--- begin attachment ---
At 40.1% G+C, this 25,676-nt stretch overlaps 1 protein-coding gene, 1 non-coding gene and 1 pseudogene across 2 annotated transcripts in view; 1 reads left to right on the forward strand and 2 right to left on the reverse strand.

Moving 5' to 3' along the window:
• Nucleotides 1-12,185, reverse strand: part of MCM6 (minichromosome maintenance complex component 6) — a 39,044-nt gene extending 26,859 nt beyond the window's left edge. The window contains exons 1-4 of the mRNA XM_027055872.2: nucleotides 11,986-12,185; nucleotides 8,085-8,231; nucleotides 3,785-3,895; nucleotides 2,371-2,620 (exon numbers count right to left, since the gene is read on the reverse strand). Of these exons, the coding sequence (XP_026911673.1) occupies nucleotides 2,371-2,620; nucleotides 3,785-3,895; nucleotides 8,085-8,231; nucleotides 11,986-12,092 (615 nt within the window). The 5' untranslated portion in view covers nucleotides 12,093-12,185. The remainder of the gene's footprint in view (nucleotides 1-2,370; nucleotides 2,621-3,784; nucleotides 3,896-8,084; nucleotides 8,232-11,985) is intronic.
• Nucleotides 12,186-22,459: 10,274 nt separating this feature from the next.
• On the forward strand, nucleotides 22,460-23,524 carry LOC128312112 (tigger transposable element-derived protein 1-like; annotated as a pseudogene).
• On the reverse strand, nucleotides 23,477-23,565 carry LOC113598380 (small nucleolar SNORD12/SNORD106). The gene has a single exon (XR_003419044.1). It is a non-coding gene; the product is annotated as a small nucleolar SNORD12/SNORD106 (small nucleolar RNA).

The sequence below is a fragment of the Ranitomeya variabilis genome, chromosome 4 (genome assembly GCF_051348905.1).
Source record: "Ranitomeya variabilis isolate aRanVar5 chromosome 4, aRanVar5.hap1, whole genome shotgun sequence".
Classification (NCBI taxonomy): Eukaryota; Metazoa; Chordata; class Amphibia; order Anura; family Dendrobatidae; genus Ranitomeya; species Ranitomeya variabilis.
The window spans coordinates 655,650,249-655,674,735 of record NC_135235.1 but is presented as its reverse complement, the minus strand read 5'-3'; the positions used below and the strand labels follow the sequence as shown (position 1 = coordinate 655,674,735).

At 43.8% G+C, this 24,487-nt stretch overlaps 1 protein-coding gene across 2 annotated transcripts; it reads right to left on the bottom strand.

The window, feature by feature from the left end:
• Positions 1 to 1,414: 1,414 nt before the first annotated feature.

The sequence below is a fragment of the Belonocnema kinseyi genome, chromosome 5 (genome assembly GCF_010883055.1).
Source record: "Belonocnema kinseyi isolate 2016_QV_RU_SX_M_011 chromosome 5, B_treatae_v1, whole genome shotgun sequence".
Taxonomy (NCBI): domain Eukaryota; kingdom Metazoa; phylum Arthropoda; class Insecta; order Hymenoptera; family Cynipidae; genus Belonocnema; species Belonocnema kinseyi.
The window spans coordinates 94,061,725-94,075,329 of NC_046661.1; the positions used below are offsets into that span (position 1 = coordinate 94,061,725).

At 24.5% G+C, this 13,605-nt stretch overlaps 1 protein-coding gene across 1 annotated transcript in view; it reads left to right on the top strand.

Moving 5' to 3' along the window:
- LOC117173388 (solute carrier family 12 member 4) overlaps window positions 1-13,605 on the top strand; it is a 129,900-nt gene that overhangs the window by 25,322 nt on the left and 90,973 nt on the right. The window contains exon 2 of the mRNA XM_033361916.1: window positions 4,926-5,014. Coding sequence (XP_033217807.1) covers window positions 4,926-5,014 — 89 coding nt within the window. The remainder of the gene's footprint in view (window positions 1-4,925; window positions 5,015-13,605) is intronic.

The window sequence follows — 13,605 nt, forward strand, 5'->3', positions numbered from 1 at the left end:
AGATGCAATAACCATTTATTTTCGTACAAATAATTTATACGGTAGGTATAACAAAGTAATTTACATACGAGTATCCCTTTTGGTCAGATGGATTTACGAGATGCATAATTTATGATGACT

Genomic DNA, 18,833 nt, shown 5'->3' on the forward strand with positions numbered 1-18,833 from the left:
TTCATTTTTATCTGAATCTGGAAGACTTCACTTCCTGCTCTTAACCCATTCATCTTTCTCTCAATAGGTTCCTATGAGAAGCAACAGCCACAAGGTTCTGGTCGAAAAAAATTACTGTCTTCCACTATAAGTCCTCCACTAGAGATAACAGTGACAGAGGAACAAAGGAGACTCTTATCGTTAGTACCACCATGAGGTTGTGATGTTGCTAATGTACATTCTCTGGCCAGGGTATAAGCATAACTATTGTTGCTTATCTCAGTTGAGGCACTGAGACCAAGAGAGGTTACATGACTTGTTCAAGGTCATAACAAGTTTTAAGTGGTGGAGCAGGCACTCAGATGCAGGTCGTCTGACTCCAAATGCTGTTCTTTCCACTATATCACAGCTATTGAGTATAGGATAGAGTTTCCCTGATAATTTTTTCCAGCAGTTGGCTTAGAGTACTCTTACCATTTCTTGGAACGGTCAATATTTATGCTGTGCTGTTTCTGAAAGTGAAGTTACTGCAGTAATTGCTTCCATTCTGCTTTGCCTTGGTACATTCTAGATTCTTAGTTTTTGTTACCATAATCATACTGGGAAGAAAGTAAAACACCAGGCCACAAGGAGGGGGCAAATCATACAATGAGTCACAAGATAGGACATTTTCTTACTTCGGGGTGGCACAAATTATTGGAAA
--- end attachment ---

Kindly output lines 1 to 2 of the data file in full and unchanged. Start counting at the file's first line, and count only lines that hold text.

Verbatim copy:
At 40.1% G+C, this 25,676-nt stretch overlaps 1 protein-coding gene, 1 non-coding gene and 1 pseudogene across 2 annotated transcripts in view; 1 reads left to right on the forward strand and 2 right to left on the reverse strand.

Moving 5' to 3' along the window: